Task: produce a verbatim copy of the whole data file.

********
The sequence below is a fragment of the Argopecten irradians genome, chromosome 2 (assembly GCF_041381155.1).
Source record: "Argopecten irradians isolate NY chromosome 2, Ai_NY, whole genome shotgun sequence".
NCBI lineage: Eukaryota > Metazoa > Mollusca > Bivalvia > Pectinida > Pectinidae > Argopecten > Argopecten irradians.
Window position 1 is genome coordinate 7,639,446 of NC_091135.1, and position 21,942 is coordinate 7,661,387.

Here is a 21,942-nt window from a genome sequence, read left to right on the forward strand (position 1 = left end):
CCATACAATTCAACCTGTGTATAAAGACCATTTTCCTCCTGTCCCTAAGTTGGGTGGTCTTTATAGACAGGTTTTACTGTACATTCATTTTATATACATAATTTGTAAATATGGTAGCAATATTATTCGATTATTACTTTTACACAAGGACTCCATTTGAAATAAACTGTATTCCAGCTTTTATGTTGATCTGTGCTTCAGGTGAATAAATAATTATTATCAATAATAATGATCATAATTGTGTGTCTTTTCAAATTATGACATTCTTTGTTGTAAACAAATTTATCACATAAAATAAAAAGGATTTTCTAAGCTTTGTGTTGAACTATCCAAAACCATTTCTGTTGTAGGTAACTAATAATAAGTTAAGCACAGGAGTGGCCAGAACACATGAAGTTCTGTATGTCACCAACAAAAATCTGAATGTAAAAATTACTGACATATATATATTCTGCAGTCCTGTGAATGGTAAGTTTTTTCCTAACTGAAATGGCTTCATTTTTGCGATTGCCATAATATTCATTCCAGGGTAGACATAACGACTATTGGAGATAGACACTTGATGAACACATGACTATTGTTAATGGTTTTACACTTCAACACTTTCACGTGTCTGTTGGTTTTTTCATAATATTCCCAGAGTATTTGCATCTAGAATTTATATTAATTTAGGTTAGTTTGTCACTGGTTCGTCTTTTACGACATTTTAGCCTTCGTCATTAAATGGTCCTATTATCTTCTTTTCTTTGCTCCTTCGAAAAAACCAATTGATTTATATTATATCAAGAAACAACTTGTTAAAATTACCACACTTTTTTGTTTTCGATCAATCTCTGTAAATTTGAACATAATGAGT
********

The sequence below is a fragment of the Argopecten irradians genome, chromosome 2 (assembly GCF_041381155.1).
Source record: "Argopecten irradians isolate NY chromosome 2, Ai_NY, whole genome shotgun sequence".
NCBI lineage: Eukaryota > Metazoa > Mollusca > Bivalvia > Pectinida > Pectinidae > Argopecten > Argopecten irradians.
Window position 1 is genome coordinate 7,639,446 of NC_091135.1, and position 21,942 is coordinate 7,661,387.

Here is a 21,942-nt window from a genome sequence, read left to right on the forward strand (position 1 = left end):
CCATACAATTCAACCTGTGTATAAAGACCATTTTCCTCCTGTCCCTAAGTTGGGTGGTCTTTATAGACAGGTTTTACTGTACATTCATTTTATATACATAATTTGTAAATATGGTAGCAATATTATTCGATTATTACTTTTACACAAGGACTCCATTTGAAATAAACTGTATTCCAGCTTTTATGTTGATCTGTGCTTCAGGTGAATAAATAATTATTATCAATAATAATGATCATAATTGTGTGTCTTTTCAAATTATGACATTCTTTGTTGTAAACAAATTTATCACATAAAATAAAAAGGATTTTCTAAGCTTTGTGTTGAACTATCCAAAACCATTTCTGTTGTAGGTAACTAATAATAAGTTAAGCACAGGAGTGGCCAGAACACATGAAGTTCTGTATGTCACCAACAAAAATCTGAATGTAAAAATTACTGACATATATATATTCTGCAGTCCTGTGAATGGTAAGTTTTTTCCTAACTGAAATGGCTTCATTTTTGCGATTGCCATAATATTCATTCCAGGGTAGACATAACGACTATTGGAGATAGACACTTGATGAACACATGACTATTGTTAATGGTTTTACACTTCAACACTTTCACGTGTCTGTTGGTTTTTTCATAATATTCCCAGAGTATTTGCATCTAGAATTTATATTAATTTAGGTTAGTTTGTCACTGGTTCGTCTTTTACGACATTTTAGCCTTCGTCATTAAATGGTCCTATTATCTTCTTTTCTTTGCTCCTTCGAAAAAACCAATTGATTTATATTATATCAAGAAACAACTTGTTAAAATTACCACACTTTTTTGTTTTCGATCAATCTCTGTAAATTTGAACATAATGAGT